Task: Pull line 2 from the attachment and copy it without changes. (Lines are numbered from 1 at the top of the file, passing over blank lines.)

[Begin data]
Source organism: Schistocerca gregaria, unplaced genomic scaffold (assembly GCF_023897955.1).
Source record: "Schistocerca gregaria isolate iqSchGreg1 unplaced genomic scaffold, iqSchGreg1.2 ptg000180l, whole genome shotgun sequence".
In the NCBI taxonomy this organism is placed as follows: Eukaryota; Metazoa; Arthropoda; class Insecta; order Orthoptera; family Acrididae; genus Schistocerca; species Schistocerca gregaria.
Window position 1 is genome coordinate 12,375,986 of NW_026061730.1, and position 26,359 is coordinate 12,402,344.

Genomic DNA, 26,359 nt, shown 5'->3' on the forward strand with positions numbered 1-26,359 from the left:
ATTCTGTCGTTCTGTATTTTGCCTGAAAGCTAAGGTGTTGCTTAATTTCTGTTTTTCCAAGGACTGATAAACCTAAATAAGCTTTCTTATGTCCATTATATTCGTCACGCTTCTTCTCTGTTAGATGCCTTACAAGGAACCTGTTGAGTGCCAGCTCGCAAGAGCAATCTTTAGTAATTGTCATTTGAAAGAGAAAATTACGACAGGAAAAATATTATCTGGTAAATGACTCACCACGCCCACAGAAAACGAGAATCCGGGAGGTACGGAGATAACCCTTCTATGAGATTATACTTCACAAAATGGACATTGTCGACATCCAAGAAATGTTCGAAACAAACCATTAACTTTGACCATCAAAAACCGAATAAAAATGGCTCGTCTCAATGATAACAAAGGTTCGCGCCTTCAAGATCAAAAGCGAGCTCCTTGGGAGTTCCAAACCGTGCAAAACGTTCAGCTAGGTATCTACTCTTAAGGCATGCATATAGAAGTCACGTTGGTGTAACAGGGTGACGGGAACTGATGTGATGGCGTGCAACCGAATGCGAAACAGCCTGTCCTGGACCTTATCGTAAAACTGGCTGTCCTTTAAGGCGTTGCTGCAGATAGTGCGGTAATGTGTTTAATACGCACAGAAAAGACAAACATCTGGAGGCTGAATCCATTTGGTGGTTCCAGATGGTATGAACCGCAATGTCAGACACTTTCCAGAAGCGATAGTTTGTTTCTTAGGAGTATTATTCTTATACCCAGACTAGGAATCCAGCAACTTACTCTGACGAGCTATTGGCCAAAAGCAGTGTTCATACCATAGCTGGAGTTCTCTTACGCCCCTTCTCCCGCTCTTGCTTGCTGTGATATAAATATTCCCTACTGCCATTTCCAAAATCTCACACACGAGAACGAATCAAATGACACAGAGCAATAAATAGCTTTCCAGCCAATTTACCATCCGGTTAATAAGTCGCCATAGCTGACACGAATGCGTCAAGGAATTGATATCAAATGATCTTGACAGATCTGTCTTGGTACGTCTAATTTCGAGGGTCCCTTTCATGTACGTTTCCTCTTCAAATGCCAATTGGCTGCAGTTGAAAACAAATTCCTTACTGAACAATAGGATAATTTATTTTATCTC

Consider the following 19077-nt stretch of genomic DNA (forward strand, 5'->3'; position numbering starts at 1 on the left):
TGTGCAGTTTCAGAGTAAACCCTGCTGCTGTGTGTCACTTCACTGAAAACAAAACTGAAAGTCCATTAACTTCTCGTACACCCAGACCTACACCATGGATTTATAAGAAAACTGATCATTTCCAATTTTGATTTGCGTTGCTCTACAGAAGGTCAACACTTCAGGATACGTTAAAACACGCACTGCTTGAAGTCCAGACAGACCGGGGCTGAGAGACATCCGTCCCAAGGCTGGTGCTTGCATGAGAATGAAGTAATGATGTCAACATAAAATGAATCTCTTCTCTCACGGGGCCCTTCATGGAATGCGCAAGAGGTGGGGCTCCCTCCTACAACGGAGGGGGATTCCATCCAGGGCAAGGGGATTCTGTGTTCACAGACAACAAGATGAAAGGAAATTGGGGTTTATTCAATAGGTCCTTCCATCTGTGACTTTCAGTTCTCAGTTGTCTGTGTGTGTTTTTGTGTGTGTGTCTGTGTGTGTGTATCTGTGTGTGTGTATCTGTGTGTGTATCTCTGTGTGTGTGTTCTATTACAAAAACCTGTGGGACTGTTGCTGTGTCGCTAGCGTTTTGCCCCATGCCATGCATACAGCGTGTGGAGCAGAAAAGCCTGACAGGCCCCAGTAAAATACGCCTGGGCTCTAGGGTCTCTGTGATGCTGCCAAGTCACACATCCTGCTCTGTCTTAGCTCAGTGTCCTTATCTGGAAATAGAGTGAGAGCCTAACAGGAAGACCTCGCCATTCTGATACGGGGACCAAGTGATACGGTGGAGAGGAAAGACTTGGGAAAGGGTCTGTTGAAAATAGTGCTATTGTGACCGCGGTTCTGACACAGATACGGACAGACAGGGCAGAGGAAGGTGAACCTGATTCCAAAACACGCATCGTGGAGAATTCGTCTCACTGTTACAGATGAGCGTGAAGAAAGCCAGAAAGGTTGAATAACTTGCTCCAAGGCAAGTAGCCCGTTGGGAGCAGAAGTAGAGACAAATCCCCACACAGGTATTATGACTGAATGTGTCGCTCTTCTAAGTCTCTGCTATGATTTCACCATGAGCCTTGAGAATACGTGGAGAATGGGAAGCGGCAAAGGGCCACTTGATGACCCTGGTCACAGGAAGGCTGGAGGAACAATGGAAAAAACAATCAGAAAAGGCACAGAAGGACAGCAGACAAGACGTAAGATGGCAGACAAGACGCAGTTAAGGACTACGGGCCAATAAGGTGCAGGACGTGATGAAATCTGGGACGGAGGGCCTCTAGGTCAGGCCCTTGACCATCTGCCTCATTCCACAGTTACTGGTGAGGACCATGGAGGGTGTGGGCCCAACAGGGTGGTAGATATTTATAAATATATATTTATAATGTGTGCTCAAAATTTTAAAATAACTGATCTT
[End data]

Source record: "Schistocerca gregaria isolate iqSchGreg1 unplaced genomic scaffold, iqSchGreg1.2 ptg000180l, whole genome shotgun sequence".